SN: I think the first thing I should say is that justice is a political objective. Justice in any society has to be done in accordance with law, but as an objective it is a hugely political aspiration. What justice will look like has to be determined by the community that pursues it. So, what does justice look like in Sudan is a question that has to answered by the Sudanese. Of course, the challenge is that there will be as many opinions as there are Sudanese. So many people will have slightly or very different views on that question. But it is not to me as an outsider to say what justice has to look like. All I am saying in a way to these people that are advocating for Transitional Justice is not to do that purely on the basis of ‘you have the right to this’ ‘you have the right to that’.
They think that this can be implemented without addressing that other context. The example you are giving is a good one. The Sudanese legal system. I have always been struck by the quality of many of the Sudanese lawyers. It is not is that they did not know the law or that they did not have enough training. Many international actors say that the first thing we need to do is capacity building. I am not so sure. Everybody’s capacity can always be built, including my own. I love more training. Everybody likes more training, so in that sense it is perfect, but I don’t think it is the essence of the problem. The essence of the problem is that Sudanese lawyers, in particularly judges and also prosecutors, were very much aware of the boundaries where they could go politically and where not.
They would perfectly apply the law in a commercial dispute or in a non-armed conflict related crime, but the moment is was about the armed conflict they said this is political. We cannot go there, because it would have huge ramifications for us. How do you change that? That is not just a matter of saying your judges or your prosecutors ‘you have to be more brave, you just have to do it’. No, they probably had good reasons to be fearful. The entire security state has to change. The security system has to pay more respect to the legal institutions. That is the essence of the rule of law, we too are subject to the rule of law.
And of course, you can have a few courageous judges and prosecutors who try to push those boundaries and insert themselves in those areas where they felt they could not go. But the moment you get a backlash from the national security system or from the army, then that is not going to be sustainable. So that is why I think all these things have to go in tandem. I can imagine that you want some practical suggestions. One of the things that is characteristic of Sudanese law is the extensive immunities they give to the police, the army. If you want to prosecute a police officer or army official, you need to get permission from their superior which hardly ever given. In these areas the law could be changed and that would send a signal to private lawyers who want to pursue such cases and public or state prosecutors. We are actually encouraging this rather that creating as many obstacles as we can.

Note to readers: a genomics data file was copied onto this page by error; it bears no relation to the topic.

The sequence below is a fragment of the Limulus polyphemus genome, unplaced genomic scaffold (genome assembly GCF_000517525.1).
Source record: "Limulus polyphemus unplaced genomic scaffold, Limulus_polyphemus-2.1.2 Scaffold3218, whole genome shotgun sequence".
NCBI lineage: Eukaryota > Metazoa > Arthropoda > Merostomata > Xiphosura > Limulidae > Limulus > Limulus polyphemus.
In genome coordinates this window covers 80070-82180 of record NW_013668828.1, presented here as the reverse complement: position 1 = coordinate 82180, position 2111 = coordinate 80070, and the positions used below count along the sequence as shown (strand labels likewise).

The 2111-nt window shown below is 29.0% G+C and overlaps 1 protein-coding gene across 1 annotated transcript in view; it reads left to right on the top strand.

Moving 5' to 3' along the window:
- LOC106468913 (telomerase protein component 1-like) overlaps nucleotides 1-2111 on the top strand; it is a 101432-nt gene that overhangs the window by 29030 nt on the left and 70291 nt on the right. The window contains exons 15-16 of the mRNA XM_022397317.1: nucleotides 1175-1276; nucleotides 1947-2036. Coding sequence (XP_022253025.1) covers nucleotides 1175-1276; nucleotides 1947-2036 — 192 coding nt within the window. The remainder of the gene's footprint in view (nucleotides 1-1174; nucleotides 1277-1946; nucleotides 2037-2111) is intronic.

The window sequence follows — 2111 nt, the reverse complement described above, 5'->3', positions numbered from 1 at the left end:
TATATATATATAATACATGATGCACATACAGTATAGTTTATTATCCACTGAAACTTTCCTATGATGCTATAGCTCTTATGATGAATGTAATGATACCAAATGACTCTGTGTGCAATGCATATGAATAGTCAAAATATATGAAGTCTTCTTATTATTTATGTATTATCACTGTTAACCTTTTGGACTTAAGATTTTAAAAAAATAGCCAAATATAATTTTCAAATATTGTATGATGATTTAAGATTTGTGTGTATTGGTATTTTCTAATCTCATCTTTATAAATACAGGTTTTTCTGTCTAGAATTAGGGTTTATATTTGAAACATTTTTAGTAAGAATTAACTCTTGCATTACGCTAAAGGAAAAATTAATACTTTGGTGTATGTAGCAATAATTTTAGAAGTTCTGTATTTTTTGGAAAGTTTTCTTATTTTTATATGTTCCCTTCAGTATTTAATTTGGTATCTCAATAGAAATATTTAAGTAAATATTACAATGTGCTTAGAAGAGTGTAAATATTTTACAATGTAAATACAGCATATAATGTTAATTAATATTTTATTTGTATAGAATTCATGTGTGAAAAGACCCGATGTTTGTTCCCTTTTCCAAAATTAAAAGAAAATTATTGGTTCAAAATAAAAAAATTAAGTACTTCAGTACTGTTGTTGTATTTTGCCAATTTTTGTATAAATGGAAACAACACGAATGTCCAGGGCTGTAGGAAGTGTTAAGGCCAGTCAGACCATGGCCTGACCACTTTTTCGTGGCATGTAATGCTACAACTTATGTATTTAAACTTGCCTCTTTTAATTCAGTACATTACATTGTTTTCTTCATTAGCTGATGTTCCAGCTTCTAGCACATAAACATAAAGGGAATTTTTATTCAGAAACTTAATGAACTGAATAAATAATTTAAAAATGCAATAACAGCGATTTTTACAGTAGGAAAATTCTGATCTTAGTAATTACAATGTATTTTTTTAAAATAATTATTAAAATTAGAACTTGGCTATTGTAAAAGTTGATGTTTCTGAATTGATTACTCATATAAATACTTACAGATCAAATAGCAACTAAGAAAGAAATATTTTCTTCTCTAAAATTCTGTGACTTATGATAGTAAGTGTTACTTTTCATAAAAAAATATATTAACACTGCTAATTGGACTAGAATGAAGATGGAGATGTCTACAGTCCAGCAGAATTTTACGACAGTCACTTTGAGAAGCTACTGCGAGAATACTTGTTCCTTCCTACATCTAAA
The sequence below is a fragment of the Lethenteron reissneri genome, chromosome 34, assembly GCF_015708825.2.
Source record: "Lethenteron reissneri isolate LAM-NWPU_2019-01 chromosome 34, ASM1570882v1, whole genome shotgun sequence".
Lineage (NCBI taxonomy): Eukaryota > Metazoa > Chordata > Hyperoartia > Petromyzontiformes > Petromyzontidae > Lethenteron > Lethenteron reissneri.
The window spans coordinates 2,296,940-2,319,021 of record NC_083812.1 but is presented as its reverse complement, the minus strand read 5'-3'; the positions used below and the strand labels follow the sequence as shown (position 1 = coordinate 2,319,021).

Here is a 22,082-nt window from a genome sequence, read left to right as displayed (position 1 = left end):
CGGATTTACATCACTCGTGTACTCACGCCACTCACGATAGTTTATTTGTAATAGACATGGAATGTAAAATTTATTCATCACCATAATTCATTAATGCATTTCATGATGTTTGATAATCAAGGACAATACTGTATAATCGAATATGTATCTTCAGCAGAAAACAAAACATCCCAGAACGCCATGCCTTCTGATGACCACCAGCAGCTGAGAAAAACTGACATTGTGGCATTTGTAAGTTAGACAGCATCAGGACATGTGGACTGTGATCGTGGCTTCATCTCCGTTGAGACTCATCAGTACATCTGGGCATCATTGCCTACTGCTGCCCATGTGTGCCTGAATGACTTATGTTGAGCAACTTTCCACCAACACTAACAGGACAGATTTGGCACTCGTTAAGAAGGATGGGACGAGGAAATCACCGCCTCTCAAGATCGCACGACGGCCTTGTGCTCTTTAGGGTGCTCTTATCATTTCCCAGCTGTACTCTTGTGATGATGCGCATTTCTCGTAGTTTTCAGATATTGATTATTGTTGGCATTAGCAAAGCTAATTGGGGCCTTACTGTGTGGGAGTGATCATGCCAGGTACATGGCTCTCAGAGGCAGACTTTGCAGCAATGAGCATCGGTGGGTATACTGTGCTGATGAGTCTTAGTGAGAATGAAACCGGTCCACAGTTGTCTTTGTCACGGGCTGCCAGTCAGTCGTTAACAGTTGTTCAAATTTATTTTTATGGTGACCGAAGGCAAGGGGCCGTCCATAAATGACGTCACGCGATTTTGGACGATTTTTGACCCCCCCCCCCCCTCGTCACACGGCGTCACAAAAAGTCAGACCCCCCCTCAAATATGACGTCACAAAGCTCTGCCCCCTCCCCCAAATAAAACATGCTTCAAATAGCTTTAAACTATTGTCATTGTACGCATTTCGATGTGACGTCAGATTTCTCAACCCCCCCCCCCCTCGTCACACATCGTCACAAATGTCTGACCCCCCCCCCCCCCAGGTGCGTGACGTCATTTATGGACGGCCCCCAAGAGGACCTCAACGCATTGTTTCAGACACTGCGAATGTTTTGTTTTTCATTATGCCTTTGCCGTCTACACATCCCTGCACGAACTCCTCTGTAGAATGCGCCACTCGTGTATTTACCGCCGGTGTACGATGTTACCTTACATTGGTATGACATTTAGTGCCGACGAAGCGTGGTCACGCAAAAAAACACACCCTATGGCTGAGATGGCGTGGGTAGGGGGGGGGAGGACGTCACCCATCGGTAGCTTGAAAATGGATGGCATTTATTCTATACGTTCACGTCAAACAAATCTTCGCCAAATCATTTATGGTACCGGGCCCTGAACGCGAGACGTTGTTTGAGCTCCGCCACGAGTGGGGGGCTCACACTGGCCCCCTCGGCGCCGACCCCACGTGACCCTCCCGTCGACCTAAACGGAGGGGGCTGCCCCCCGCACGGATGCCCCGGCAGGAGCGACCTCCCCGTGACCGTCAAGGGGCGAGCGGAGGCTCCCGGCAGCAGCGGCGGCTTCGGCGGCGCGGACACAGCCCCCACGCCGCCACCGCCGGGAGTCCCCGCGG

RD: A couple of months ago we interviewed a number of IDPs camp leaders in South Darfur, in El Fasher, El Geneina, in all these camps and they all agreed on one thing. International prosecution. They first want the government to hand over Al Bashir and the others to the ICC, and then there was talk about domestic prosecutions. As I mentioned earlier, the importance of leadership, as a goodwill for the government to hand over these individuals, to show the readiness and willingness and the seriousness of the government in accountability issue of Transitional Justice. In other words, how will international prosecution facilitate the Transitional Justice programme in the country?
SN: This raises the interesting question to what extent international criminal justice is part of Transitional Justice? On the one hand you can say, yes, it is part of it, in the sense that Transitional Justice has this one component, accountability. Accountability can be done at various levels, including the international level. On the other hand, the two are somewhat separate in this, if you regard Transitional Justice as a society’s attempt to deal with the past. Because what an international court does cannot be controlled by that society.
An international court pursues or prosecutes in the interest of international rule of law. Not necessarily in the state in which it intervenes. That is also the reason why I did not emphasis the international criminal court in advance, because I don’t think it is, from a Sudanese perspective, its own instrument of Transitional Justice. It cannot control it. That said, it exists. The ICC has issued arrest warrants for the former Sudanese president and there have been signs that the government may now be willing to hand him over to The Hague.